He said that the takeover will also let Microsoft utilize Nokia’s sales team to educate more people about Windows Phone, especially the staff at retail outlets where people buy their devices.
“If you’re not paying attention as a retail sales person, a customer walks into your store and asks about phones, you’re going to make your assumption about where Windows Phone is at based on the last time you paid close attention,” Belfiore said.
Microsoft also continues to lighten the cost of building apps for Windows Phone by paying for development and marketing. An example is Pandora Media Inc.’s music-streaming service, which debuted this year. Microsoft built the application and keeps the software updated. Facebook Inc.’s Windows Phone app, which came out in 2010, also was made by Microsoft.
“We help them with development, whether that’s funding their own development or working with vendors,” Belfiore said. “In some cases, we’re doing development ourselves.”
Belfiore said Microsoft will do more promotions for developers once it owns Nokia, including having apps pre- installed on phones.
Some developers still need more convincing. Take Greg Kostello, CEO of video-editing application Givit. Last year, Kostello created an app for Microsoft’s Windows 8 operating system and Microsoft’s Surface tablet. Given Microsoft’s success in personal computers, Kostello expected Surface to be a hit.
Yet after several months and little market traction, San Diego-based Givit pulled the plug, choosing instead to focus on the iPhone and Android devices.
Now with Microsoft’s purchase of Nokia’s phones, Kostello wants to see the marketplace emerge before committing resources. “We tried it, made a bet and didn’t see it take off,” he said. “We’re a little more gun shy.”
Attitudes like Kostello’s ripple beyond Microsoft’s smartphone endeavors to the tablet market now dominated by Apple’s iPad. Microsoft wrote off $900 million of unsold Surface tablets this year after lackluster sales. Microsoft won’t disclose how much it makes from mobile devices and services.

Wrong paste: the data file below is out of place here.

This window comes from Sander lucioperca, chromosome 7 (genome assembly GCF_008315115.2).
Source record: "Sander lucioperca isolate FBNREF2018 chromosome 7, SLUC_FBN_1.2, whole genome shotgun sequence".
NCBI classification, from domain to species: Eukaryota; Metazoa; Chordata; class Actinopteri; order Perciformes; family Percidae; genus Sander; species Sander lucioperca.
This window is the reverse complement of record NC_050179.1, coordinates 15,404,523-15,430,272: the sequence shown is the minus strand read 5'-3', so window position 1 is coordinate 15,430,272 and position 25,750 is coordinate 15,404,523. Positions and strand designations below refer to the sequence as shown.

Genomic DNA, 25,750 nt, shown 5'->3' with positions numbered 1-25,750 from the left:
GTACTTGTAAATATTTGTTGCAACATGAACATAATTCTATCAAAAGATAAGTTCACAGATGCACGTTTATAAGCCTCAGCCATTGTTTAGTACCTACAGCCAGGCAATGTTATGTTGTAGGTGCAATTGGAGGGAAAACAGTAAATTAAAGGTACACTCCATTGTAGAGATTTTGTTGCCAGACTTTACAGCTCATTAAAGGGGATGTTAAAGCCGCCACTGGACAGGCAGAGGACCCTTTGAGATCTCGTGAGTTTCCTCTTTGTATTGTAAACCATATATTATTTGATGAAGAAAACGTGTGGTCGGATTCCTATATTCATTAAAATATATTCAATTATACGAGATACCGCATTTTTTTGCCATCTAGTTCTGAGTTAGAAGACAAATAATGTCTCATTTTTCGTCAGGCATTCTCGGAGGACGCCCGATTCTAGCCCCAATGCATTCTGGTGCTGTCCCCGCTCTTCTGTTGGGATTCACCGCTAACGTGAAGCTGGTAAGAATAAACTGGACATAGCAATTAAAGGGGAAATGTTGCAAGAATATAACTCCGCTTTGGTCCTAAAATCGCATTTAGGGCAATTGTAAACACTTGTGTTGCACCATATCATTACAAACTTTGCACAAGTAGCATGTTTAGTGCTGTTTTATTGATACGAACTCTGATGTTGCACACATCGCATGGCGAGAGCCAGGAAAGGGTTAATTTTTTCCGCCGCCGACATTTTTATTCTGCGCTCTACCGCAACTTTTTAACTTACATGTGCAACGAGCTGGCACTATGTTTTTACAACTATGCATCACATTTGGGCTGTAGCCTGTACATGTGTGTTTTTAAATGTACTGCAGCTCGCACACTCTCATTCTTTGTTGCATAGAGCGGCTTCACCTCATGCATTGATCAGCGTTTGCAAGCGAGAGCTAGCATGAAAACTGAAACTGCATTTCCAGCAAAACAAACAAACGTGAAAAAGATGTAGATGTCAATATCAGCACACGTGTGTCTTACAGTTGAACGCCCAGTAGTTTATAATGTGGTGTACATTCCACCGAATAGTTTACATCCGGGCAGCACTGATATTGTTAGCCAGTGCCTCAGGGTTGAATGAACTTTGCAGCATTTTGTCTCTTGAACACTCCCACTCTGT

“The lack of applications that exists for the Windows platform is a critical deterrent in customer adoption,” said David Yoffie, a professor at Harvard Business School.
Many developers still want Microsoft to succeed in adding another viable outlet for their apps outside of Apple and Google.
“It would be great to have a third horse in the race,” said John Hayase, chief product officer for music service Slacker Inc. “If we see a third major mobile platform emerge, that would compel us to change organizationally how we do things.”
Making it easier to create applications that work across Microsoft’s smartphones and tablets will help developers, said Smith of Smule. Right now, the cost of developing for both isn’t worth it, he said.
Another area where Microsoft can focus is business customers, said John Arrow, chairman of Mutual Mobile Inc., which makes apps for companies including Citigroup Inc. Since many businesses already use Microsoft technology, the company is well positioned to expand with phones in the enterprise arena, he said.
Microsoft combined with Nokia “does not alter our thinking” in the short term, he said. “In the long term, this investment represents some unique opportunities.”